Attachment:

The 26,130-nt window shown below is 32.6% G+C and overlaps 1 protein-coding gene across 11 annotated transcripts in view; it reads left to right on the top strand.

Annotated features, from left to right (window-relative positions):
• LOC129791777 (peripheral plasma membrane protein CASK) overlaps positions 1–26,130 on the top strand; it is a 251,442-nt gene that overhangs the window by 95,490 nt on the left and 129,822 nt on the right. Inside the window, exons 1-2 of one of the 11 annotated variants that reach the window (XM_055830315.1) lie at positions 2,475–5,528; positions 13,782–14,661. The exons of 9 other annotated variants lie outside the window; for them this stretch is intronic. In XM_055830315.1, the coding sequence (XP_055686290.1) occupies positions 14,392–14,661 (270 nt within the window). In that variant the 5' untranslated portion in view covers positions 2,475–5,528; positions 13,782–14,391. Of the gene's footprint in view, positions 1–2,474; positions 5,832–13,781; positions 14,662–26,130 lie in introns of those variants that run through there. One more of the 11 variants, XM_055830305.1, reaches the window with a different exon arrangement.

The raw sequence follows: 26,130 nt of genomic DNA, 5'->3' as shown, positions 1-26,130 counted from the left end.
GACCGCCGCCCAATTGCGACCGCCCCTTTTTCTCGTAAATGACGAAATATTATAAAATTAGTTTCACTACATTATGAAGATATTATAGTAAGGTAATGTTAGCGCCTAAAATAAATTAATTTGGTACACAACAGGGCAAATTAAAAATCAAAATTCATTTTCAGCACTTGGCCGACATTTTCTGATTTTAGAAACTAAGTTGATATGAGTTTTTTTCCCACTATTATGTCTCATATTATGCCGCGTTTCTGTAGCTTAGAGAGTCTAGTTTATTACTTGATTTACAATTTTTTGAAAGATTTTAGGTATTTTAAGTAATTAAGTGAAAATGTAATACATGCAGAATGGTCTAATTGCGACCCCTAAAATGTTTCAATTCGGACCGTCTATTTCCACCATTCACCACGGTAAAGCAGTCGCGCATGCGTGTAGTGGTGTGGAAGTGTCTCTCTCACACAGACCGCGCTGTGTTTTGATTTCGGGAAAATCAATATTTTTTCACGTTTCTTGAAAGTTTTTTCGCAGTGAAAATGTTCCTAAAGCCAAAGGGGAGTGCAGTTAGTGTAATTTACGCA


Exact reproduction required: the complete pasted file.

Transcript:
The 26,130-nt window shown below is 32.6% G+C and overlaps 1 protein-coding gene across 11 annotated transcripts in view; it reads left to right on the top strand.

Annotated features, from left to right (window-relative positions):
• LOC129791777 (peripheral plasma membrane protein CASK) overlaps positions 1–26,130 on the top strand; it is a 251,442-nt gene that overhangs the window by 95,490 nt on the left and 129,822 nt on the right. Inside the window, exons 1-2 of one of the 11 annotated variants that reach the window (XM_055830315.1) lie at positions 2,475–5,528; positions 13,782–14,661. The exons of 9 other annotated variants lie outside the window; for them this stretch is intronic. In XM_055830315.1, the coding sequence (XP_055686290.1) occupies positions 14,392–14,661 (270 nt within the window). In that variant the 5' untranslated portion in view covers positions 2,475–5,528; positions 13,782–14,391. Of the gene's footprint in view, positions 1–2,474; positions 5,832–13,781; positions 14,662–26,130 lie in introns of those variants that run through there. One more of the 11 variants, XM_055830305.1, reaches the window with a different exon arrangement.

The raw sequence follows: 26,130 nt of genomic DNA, 5'->3' as shown, positions 1-26,130 counted from the left end.
GACCGCCGCCCAATTGCGACCGCCCCTTTTTCTCGTAAATGACGAAATATTATAAAATTAGTTTCACTACATTATGAAGATATTATAGTAAGGTAATGTTAGCGCCTAAAATAAATTAATTTGGTACACAACAGGGCAAATTAAAAATCAAAATTCATTTTCAGCACTTGGCCGACATTTTCTGATTTTAGAAACTAAGTTGATATGAGTTTTTTTCCCACTATTATGTCTCATATTATGCCGCGTTTCTGTAGCTTAGAGAGTCTAGTTTATTACTTGATTTACAATTTTTTGAAAGATTTTAGGTATTTTAAGTAATTAAGTGAAAATGTAATACATGCAGAATGGTCTAATTGCGACCCCTAAAATGTTTCAATTCGGACCGTCTATTTCCACCATTCACCACGGTAAAGCAGTCGCGCATGCGTGTAGTGGTGTGGAAGTGTCTCTCTCACACAGACCGCGCTGTGTTTTGATTTCGGGAAAATCAATATTTTTTCACGTTTCTTGAAAGTTTTTTCGCAGTGAAAATGTTCCTAAAGCCAAAGGGGAGTGCAGTTAGTGTAATTTACGCA